As a young pastor, there’s a recent conversation I’ve had with a lot of my friends in ministry: where are our next generations of pastors coming from? Younger and older pastors are asking. I imagine it’s a burden that pastors have always had. After all, there is “nothing new under the sun” (Ecc. 1:9). But the problem is real. Youth pastor searches are difficult. Senior Pastor searches are even more so. And many of our parachurch organizations are earnestly looking for young men to mentor and “pass the baton” to. The church is looking for leaders to stand in the gap.
For the past few decades, we’ve had a model for developing and selecting pastors: we train up our Christian high schoolers and send them off to Christian colleges we trust. As we look for our next interns and pastors, we go back to those schools and recruit the students to come to serve at our churches. I’m thankful for this model. After all, I’m a product of it! But something has happened. Now, when we go back to the colleges we trust to look for these leaders and future pastors, the pool is small. There are not enough pastors to go around. It seems that many men are ignoring God’s call on their lives to full-time ministry. Now, we’re left wondering what we should do.
Before I share one practical solution to this major problem, I want to acknowledge some wonderful promises that we can claim.
Christ will build his church and cares about its leadership (Matt. 16:18; Matt. 28:19-20).
God knows that the laborers are few, and He will answer our prayers to send laborers into His harvest field (Matt. 9:37-38).
When we ask God for wise solutions, He will give us that wisdom if we ask in unwavering faith (James 1:5-6).
These are bedrock truths that we can rest on. And as we pray for wisdom, I want to share a couple of thoughts that could be part of the answer to our question.
God has called us as pastors to be disciple-makers who produce disciple-makers. We are to then equip our disciples to “do the work of the ministry.” I’m not looking to completely dismiss the model we’ve had in recent years, but we definitely need to rethink it. We need to consider how our churches could become better at making disciples and equip our own for full-time ministry.
I believe there’s one key pool of laborers that strong, fundamental churches have been missing: the secular college/university campus. In local universities, there are thousands of students who are potential disciples of Jesus. We need to reach them. Why could a campus ministry hosted by your church be part of the solution to our lack of laborers?
Campus ministry is strategic: Students are in a transitional period of life when they enter college. They’re trying to determine how they can make their most meaningful difference in the world. They’re also solidifying their personal beliefs. You and your church can give these students a doctrinal foundation and a direction to fuel their world-changing mentality: great commission work in the local church.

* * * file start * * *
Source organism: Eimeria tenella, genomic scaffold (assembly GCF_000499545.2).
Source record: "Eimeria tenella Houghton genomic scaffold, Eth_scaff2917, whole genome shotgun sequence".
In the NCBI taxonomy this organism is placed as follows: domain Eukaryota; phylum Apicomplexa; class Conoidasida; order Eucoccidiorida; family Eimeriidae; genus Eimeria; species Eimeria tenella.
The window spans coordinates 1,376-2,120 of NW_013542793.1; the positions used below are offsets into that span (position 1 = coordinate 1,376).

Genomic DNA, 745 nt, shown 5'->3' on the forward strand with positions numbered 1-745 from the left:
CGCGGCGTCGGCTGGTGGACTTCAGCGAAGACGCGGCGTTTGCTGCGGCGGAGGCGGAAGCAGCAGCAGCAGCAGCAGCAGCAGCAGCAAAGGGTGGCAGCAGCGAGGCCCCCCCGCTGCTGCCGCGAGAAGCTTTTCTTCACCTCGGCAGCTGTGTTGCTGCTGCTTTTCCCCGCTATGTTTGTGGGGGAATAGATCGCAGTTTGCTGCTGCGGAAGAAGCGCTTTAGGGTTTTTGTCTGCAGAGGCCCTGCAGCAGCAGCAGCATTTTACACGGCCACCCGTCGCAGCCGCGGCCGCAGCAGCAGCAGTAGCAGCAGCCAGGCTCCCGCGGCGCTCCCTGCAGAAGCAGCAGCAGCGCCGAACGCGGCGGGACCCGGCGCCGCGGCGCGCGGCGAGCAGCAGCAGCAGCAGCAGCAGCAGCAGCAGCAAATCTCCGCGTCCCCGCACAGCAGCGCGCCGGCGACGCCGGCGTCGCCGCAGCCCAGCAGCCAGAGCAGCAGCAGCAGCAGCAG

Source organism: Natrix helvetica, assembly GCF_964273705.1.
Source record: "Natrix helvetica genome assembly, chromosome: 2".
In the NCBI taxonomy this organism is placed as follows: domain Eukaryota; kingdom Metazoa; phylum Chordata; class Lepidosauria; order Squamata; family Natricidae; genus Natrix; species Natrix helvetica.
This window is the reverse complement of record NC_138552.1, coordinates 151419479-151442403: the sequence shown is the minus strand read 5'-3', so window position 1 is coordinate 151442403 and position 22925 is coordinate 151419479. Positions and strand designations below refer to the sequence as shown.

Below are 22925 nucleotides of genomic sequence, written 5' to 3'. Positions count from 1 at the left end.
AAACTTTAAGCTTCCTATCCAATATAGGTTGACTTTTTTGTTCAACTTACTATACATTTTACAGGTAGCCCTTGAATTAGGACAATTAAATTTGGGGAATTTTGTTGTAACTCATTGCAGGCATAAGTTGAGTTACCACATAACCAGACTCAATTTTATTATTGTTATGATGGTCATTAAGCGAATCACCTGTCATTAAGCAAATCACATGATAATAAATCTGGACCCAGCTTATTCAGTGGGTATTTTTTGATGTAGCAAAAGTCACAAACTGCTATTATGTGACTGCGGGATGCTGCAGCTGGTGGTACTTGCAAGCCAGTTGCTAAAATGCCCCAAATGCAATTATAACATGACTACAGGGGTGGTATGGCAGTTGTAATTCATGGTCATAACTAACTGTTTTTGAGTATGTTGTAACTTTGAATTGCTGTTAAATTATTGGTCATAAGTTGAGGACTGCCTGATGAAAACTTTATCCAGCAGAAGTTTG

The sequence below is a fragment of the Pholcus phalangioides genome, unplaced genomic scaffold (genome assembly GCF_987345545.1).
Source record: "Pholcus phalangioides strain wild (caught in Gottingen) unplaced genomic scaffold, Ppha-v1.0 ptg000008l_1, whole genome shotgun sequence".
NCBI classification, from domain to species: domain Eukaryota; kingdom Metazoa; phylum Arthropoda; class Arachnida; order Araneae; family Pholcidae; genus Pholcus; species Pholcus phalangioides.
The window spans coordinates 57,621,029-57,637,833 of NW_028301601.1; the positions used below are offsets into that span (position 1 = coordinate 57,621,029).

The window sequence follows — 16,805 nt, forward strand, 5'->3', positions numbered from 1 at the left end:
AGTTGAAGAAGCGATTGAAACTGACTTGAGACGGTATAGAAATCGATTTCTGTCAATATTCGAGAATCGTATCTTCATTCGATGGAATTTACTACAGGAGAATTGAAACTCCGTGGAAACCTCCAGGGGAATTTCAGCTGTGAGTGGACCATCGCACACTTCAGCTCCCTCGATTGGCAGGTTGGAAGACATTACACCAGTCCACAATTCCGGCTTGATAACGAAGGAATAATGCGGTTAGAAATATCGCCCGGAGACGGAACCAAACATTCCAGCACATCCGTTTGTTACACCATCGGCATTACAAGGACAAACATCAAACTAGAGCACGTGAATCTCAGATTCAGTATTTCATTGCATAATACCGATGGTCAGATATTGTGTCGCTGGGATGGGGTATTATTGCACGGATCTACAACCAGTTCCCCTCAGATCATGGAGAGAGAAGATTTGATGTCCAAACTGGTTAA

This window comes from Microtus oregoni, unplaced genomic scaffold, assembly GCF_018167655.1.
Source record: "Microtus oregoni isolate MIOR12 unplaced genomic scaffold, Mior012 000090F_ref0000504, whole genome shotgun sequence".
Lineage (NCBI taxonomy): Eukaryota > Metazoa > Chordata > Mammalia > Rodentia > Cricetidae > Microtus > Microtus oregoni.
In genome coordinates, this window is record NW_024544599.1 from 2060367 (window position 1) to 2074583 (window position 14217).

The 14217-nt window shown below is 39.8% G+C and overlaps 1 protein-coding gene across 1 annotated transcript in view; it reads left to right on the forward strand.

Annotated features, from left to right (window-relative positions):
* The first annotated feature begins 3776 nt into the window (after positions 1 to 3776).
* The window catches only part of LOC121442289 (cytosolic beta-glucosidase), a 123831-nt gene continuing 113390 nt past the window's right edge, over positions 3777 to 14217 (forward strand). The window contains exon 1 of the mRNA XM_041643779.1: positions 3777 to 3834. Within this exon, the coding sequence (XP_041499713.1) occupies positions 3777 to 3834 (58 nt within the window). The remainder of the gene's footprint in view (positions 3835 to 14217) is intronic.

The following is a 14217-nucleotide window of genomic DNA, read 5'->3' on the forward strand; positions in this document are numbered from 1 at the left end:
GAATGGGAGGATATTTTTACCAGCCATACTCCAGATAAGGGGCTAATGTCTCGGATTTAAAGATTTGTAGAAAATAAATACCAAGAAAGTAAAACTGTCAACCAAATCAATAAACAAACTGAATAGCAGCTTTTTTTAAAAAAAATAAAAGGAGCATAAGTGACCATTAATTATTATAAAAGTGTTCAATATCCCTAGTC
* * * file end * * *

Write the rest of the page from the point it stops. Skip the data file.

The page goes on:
The pool is huge: If you have a campus near you, there are thousands of students there. Imagine how your church would change if you meaningfully reached just 10 of them. What if God calls one or two of those students to full-time ministry?
Our students are going there now: The fact of the matter is, more students from our churches are going to secular campuses. Let’s not give up on them, but support them as they live out their faith on campus. Equip your students to be Godly ambassadors for Jesus while they live in this real-world setting.
Student officers get ministry experience in real life: Student leaders are taught how to disciple others and prioritize God amid their busy college schedules. These students become well-equipped to be servant leaders in the local church.
There are global opportunities: International students are on nearly every campus. We are told to make disciples of all nations. The nations are coming to us!
Because it’s already happened before: As Fundamentalists, there’s a ministry that we’ve often missed out on. Although we wisely would hold some apprehension partnering with mainstream campus ministries (due to doctrinal disagreements, separation from local church ministry, and worldly compromise), there is one thing we should realize. They’ve discipled thousands of college students into full-time ministry. We have a lot to offer, so we should jump at the chance to get on campus and enjoy those fruits as well.
Christ is building His church and sovereignly calling and equipping men and women for service to Him. As he providentially orchestrates that work, I don’t want to presume that campus ministry is the only way that God will accomplish that work, but it is undoubtedly a strategic way. As you evaluate your community, is there a university campus in your backyard? If so, I challenge you to embrace that important mission field. Who knows? Your church’s next pastor might just be on that campus.
For more information on how you could start a campus ministry at your local college, check out the website for Cross Impact Campus Ministries at crossimpact.org.